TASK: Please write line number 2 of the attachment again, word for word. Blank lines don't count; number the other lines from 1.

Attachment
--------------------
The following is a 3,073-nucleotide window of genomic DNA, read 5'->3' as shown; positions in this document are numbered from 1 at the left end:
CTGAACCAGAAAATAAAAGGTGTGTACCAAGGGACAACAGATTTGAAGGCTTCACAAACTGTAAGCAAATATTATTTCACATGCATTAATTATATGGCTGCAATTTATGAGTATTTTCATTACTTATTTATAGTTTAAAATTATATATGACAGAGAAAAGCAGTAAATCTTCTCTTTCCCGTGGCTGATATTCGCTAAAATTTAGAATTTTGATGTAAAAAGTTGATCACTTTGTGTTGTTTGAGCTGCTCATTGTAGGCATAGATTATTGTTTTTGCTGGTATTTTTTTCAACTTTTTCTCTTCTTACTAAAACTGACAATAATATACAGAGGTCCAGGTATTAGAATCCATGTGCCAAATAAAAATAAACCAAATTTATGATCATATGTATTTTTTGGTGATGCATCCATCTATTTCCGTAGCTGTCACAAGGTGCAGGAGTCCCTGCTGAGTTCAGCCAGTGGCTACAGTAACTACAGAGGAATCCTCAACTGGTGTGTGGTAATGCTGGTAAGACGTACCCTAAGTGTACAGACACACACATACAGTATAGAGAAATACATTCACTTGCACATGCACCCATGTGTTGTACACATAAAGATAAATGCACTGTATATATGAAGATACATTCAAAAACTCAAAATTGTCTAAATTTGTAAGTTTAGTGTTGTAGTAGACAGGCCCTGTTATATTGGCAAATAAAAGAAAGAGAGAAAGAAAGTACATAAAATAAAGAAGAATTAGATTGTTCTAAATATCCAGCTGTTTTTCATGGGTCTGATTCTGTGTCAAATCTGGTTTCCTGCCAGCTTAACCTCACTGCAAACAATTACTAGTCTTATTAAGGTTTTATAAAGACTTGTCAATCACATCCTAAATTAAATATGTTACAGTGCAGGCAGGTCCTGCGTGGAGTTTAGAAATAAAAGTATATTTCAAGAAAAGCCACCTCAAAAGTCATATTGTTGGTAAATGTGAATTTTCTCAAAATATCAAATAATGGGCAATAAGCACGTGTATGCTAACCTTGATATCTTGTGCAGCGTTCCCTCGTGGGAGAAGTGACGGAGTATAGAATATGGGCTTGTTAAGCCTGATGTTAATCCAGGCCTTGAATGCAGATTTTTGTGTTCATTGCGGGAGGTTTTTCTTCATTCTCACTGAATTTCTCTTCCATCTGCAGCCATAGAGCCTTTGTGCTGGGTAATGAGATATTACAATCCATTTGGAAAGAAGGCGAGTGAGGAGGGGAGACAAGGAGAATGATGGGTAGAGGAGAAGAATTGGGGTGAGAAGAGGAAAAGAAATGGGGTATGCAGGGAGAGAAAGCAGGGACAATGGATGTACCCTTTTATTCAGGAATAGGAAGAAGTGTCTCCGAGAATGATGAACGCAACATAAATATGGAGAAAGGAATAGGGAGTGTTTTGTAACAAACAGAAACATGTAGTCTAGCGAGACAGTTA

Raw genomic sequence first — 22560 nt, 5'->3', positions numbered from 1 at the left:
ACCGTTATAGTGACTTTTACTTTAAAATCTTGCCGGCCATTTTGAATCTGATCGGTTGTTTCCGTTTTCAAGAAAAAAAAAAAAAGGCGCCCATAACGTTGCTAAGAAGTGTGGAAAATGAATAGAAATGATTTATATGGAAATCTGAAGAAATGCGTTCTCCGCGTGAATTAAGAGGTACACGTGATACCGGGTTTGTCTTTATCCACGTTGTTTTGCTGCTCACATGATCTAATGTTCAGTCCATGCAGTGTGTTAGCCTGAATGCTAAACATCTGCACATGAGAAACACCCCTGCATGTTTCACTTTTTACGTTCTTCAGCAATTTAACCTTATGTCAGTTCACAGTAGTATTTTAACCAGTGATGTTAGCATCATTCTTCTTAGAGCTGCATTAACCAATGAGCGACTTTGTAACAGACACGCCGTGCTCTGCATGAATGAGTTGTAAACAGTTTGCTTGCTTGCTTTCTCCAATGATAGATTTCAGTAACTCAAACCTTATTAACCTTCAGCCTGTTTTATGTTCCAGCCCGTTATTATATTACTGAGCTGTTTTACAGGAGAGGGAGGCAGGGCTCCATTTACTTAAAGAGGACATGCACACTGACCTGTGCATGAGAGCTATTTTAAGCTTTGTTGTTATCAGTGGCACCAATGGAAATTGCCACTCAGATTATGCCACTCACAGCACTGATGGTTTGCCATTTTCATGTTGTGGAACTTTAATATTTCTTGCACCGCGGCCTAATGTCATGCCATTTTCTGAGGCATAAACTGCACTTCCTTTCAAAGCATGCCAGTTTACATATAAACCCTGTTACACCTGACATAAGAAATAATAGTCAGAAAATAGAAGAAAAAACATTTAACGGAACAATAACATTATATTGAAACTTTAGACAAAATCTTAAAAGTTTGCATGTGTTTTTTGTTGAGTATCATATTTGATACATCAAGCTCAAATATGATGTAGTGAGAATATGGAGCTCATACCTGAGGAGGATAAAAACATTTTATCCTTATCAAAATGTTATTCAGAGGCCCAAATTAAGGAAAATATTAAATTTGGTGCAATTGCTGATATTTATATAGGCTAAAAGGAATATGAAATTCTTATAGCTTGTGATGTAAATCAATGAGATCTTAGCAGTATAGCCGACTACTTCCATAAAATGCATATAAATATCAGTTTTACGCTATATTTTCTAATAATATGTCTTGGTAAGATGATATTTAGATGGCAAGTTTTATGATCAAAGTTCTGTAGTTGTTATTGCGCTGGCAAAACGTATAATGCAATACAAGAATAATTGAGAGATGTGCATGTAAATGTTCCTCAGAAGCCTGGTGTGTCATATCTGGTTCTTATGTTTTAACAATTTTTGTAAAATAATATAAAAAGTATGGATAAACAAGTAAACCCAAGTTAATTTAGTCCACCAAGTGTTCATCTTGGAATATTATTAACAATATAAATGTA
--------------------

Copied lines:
CTGAACCAGAAAATAAAAGGTGTGTACCAAGGGACAACAGATTTGAAGGCTTCACAAACTGTAAGCAAATATTATTTCACATGCATTAATTATATGGCTGCAATTTATGAGTATTTTCATTACTTATTTATAGTTTAAAATTATATATGACAGAGAAAAGCAGTAAATCTTCTCTTTCCCGTGGCTGATATTCGCTAAAATTTAGAATTTTGATGTAAAAAGTTGATCACTTTGTGTTGTTTGAGCTGCTCATTGTAGGCATAGATTATTGTTTTTGCTGGTATTTTTTTCAACTTTTTCTCTTCTTACTAAAACTGACAATAATATACAGAGGTCCAGGTATTAGAATCCATGTGCCAAATAAAAATAAACCAAATTTATGATCATATGTATTTTTTGGTGATGCATCCATCTATTTCCGTAGCTGTCACAAGGTGCAGGAGTCCCTGCTGAGTTCAGCCAGTGGCTACAGTAACTACAGAGGAATCCTCAACTGGTGTGTGGTAATGCTGGTAAGACGTACCCTAAGTGTACAGACACACACATACAGTATAGAGAAATACATTCACTTGCACATGCACCCATGTGTTGTACACATAAAGATAAATGCACTGTATATATGAAGATACATTCAAAAACTCAAAATTGTCTAAATTTGTAAGTTTAGTGTTGTAGTAGACAGGCCCTGTTATATTGGCAAATAAAAGAAAGAGAGAAAGAAAGTACATAAAATAAAGAAGAATTAGATTGTTCTAAATATCCAGCTGTTTTTCATGGGTCTGATTCTGTGTCAAATCTGGTTTCCTGCCAGCTTAACCTCACTGCAAACAATTACTAGTCTTATTAAGGTTTTATAAAGACTTGTCAATCACATCCTAAATTAAATATGTTACAGTGCAGGCAGGTCCTGCGTGGAGTTTAGAAATAAAAGTATATTTCAAGAAAAGCCACCTCAAAAGTCATATTGTTGGTAAATGTGAATTTTCTCAAAATATCAAATAATGGGCAATAAGCACGTGTATGCTAACCTTGATATCTTGTGCAGCGTTCCCTCGTGGGAGAAGTGACGGAGTATAGAATATGGGCTTGTTAAGCCTGATGTTAATCCAGGCCTTGAATGCAGATTTTTGTGTTCATTGCGGGAGGTTTTTCTTCATTCTCACTGAATTTCTCTTCCATCTGCAGCCATAGAGCCTTTGTGCTGGGTAATGAGATATTACAATCCATTTGGAAAGAAGGCGAGTGAGGAGGGGAGACAAGGAGAATGATGGGTAGAGGAGAAGAATTGGGGTGAGAAGAGGAAAAGAAATGGGGTATGCAGGGAGAGAAAGCAGGGACAATGGATGTACCCTTTTATTCAGGAATAGGAAGAAGTGTCTCCGAGAATGATGAACGCAACATAAATATGGAGAAAGGAATAGGGAGTGTTTTGTAACAAACAGAAACATGTAGTCTAGCGAGACAGTTA